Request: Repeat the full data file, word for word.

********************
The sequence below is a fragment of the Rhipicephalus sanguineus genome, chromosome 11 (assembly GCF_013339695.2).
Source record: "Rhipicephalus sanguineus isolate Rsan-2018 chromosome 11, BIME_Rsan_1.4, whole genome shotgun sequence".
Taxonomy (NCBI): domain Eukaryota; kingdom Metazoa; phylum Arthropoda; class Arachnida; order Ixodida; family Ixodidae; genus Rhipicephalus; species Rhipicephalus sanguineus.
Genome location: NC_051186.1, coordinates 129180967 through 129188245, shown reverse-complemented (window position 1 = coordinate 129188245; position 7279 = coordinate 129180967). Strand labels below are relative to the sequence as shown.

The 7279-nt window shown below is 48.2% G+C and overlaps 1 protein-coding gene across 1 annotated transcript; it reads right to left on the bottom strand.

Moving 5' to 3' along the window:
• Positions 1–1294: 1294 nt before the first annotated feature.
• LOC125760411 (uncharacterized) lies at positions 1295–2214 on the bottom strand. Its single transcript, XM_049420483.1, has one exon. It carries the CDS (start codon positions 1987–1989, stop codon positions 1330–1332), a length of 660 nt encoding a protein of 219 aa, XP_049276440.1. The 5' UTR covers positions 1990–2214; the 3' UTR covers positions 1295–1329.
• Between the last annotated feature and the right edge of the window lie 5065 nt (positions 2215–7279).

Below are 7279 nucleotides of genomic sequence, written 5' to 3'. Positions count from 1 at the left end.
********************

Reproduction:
The sequence below is a fragment of the Rhipicephalus sanguineus genome, chromosome 11 (assembly GCF_013339695.2).
Source record: "Rhipicephalus sanguineus isolate Rsan-2018 chromosome 11, BIME_Rsan_1.4, whole genome shotgun sequence".
Taxonomy (NCBI): domain Eukaryota; kingdom Metazoa; phylum Arthropoda; class Arachnida; order Ixodida; family Ixodidae; genus Rhipicephalus; species Rhipicephalus sanguineus.
Genome location: NC_051186.1, coordinates 129180967 through 129188245, shown reverse-complemented (window position 1 = coordinate 129188245; position 7279 = coordinate 129180967). Strand labels below are relative to the sequence as shown.

The 7279-nt window shown below is 48.2% G+C and overlaps 1 protein-coding gene across 1 annotated transcript; it reads right to left on the bottom strand.

Moving 5' to 3' along the window:
• Positions 1–1294: 1294 nt before the first annotated feature.
• LOC125760411 (uncharacterized) lies at positions 1295–2214 on the bottom strand. Its single transcript, XM_049420483.1, has one exon. It carries the CDS (start codon positions 1987–1989, stop codon positions 1330–1332), a length of 660 nt encoding a protein of 219 aa, XP_049276440.1. The 5' UTR covers positions 1990–2214; the 3' UTR covers positions 1295–1329.
• Between the last annotated feature and the right edge of the window lie 5065 nt (positions 2215–7279).

Below are 7279 nucleotides of genomic sequence, written 5' to 3'. Positions count from 1 at the left end.